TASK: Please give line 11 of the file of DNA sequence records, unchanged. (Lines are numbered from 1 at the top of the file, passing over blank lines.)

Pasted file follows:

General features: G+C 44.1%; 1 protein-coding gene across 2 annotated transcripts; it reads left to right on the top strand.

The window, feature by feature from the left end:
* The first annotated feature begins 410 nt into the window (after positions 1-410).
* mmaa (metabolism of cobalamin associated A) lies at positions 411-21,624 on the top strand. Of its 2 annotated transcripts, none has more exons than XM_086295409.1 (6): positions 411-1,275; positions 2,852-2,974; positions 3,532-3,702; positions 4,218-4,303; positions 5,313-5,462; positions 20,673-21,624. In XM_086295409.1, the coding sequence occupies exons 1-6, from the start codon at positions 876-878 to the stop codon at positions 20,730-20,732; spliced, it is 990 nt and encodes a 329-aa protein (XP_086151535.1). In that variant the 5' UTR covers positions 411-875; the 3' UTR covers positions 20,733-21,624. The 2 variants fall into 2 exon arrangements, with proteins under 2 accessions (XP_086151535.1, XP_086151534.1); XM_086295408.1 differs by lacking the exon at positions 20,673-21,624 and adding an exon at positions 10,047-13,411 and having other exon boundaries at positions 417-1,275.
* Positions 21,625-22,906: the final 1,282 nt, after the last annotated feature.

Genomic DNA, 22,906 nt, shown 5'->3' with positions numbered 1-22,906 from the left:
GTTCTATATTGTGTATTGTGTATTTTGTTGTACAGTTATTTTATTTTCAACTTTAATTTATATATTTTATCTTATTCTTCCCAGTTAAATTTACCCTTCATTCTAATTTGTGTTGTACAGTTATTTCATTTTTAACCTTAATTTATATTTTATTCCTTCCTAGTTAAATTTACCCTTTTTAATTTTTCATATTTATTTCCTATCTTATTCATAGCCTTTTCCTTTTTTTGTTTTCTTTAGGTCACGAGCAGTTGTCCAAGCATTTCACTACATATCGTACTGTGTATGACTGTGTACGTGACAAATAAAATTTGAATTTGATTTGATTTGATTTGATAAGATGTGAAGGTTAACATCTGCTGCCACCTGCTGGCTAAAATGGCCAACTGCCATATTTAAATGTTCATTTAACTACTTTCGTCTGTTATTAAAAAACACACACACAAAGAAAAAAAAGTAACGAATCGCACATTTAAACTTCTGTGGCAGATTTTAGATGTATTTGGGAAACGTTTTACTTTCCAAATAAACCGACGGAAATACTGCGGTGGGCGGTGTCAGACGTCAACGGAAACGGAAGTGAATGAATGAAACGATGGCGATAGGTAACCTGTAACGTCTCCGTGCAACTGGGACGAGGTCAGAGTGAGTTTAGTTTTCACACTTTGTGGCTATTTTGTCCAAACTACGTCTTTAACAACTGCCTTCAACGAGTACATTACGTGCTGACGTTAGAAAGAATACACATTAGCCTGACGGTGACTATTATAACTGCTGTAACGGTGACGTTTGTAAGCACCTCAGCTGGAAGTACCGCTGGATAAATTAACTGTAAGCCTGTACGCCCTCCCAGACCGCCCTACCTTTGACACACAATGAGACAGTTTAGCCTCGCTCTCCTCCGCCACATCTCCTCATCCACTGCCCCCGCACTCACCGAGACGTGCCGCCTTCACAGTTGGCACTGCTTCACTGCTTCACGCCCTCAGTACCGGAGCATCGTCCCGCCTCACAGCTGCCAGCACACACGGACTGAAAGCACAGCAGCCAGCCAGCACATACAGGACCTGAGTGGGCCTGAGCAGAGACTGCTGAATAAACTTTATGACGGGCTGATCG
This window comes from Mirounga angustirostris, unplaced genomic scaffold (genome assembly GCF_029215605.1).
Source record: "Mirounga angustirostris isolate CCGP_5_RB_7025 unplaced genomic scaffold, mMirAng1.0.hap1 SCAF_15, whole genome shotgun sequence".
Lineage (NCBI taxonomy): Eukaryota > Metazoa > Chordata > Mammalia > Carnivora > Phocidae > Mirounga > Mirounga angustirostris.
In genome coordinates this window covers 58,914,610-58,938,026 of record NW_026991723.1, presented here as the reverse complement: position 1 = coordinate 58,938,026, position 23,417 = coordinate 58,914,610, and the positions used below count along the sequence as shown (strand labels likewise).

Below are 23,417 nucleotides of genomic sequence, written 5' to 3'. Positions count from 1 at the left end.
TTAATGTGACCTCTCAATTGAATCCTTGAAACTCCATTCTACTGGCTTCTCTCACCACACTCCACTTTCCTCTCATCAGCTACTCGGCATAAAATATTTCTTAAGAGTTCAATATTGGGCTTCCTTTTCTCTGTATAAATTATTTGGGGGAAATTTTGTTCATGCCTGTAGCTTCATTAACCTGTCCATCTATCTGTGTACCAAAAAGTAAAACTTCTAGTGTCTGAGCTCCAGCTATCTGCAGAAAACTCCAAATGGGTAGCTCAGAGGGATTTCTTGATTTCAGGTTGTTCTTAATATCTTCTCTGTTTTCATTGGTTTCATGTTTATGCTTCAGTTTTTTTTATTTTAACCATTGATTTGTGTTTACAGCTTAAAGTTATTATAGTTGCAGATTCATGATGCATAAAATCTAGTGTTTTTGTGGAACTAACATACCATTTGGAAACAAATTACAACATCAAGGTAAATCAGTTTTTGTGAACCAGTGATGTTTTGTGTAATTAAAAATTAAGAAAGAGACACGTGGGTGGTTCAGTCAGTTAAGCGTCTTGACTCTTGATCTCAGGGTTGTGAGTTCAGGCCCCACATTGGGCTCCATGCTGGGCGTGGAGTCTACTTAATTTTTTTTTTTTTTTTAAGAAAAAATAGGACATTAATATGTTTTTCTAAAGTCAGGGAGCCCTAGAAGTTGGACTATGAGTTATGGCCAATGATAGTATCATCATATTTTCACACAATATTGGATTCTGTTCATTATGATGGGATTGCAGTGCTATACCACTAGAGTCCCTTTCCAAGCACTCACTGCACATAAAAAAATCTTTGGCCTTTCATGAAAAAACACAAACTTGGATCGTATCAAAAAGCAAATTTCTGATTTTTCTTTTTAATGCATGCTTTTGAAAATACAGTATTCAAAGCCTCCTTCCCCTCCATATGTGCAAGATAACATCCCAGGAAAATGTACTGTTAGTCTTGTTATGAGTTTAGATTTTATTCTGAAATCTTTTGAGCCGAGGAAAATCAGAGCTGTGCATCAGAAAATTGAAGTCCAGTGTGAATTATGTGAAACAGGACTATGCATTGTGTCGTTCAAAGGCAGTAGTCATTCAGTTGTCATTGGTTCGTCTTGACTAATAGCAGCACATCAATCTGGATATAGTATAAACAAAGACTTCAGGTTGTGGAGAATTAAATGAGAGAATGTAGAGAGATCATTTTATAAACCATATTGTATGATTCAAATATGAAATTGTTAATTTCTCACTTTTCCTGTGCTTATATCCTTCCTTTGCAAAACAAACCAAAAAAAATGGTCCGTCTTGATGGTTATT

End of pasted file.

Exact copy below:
In genome coordinates this window covers 58,914,610-58,938,026 of record NW_026991723.1, presented here as the reverse complement: position 1 = coordinate 58,938,026, position 23,417 = coordinate 58,914,610, and the positions used below count along the sequence as shown (strand labels likewise).